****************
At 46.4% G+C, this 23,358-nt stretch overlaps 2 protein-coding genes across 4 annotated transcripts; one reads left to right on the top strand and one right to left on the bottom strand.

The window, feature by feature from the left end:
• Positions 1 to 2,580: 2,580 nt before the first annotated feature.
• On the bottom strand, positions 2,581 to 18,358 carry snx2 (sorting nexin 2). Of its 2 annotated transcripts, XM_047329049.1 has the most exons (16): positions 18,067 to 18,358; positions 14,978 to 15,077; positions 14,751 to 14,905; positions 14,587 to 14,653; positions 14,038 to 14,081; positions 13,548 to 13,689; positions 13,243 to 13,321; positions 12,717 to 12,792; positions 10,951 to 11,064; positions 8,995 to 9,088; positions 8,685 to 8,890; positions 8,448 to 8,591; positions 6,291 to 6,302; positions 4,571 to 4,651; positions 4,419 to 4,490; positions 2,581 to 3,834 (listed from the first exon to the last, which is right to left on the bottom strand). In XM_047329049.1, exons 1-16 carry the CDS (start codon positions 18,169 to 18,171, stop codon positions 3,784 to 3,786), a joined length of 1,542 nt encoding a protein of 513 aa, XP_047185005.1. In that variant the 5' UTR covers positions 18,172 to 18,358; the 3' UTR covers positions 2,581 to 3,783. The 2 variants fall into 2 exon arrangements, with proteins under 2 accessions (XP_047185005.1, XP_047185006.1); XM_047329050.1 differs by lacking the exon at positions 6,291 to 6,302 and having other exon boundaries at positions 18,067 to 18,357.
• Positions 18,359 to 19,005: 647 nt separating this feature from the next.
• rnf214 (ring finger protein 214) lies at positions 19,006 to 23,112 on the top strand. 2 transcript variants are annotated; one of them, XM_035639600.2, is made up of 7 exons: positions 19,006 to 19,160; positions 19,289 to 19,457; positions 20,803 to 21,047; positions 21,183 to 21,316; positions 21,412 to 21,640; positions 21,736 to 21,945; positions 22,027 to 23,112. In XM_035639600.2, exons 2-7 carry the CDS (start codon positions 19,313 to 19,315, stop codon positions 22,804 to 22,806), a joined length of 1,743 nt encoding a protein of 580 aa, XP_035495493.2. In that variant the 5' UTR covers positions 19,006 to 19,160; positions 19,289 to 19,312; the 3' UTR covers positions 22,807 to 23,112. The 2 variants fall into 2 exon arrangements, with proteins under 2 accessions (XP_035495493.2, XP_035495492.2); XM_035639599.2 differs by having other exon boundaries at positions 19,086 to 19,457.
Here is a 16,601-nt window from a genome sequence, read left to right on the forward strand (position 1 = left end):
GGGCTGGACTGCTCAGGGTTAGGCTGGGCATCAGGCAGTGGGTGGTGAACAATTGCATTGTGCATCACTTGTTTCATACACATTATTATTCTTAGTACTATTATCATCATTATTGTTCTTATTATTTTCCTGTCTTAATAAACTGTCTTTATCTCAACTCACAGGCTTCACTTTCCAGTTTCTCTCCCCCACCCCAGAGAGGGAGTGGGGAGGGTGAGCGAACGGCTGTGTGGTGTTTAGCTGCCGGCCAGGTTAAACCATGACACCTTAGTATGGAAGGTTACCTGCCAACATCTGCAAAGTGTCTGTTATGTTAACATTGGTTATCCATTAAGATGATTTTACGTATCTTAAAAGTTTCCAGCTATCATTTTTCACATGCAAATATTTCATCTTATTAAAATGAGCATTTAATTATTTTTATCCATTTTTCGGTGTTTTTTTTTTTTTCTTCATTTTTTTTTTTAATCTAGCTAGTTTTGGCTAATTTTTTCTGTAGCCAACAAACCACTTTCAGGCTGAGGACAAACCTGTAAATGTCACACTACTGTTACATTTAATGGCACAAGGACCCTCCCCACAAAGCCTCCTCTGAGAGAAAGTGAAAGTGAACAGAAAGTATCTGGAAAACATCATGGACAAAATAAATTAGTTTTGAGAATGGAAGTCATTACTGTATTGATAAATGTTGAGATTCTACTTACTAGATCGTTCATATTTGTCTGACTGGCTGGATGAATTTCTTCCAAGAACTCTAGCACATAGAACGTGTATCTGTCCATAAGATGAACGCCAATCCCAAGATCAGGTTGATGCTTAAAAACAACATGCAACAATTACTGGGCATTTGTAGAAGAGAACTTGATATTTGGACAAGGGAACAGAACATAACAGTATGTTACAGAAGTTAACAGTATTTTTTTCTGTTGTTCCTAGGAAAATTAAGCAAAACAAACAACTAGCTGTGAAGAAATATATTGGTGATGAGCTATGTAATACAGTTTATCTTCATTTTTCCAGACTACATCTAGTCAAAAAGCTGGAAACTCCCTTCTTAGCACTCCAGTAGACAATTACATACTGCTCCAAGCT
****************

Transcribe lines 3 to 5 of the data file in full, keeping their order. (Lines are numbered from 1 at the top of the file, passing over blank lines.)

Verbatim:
• Positions 1 to 2,580: 2,580 nt before the first annotated feature.
• On the bottom strand, positions 2,581 to 18,358 carry snx2 (sorting nexin 2). Of its 2 annotated transcripts, XM_047329049.1 has the most exons (16): positions 18,067 to 18,358; positions 14,978 to 15,077; positions 14,751 to 14,905; positions 14,587 to 14,653; positions 14,038 to 14,081; positions 13,548 to 13,689; positions 13,243 to 13,321; positions 12,717 to 12,792; positions 10,951 to 11,064; positions 8,995 to 9,088; positions 8,685 to 8,890; positions 8,448 to 8,591; positions 6,291 to 6,302; positions 4,571 to 4,651; positions 4,419 to 4,490; positions 2,581 to 3,834 (listed from the first exon to the last, which is right to left on the bottom strand). In XM_047329049.1, exons 1-16 carry the CDS (start codon positions 18,169 to 18,171, stop codon positions 3,784 to 3,786), a joined length of 1,542 nt encoding a protein of 513 aa, XP_047185005.1. In that variant the 5' UTR covers positions 18,172 to 18,358; the 3' UTR covers positions 2,581 to 3,783. The 2 variants fall into 2 exon arrangements, with proteins under 2 accessions (XP_047185005.1, XP_047185006.1); XM_047329050.1 differs by lacking the exon at positions 6,291 to 6,302 and having other exon boundaries at positions 18,067 to 18,357.
• Positions 18,359 to 19,005: 647 nt separating this feature from the next.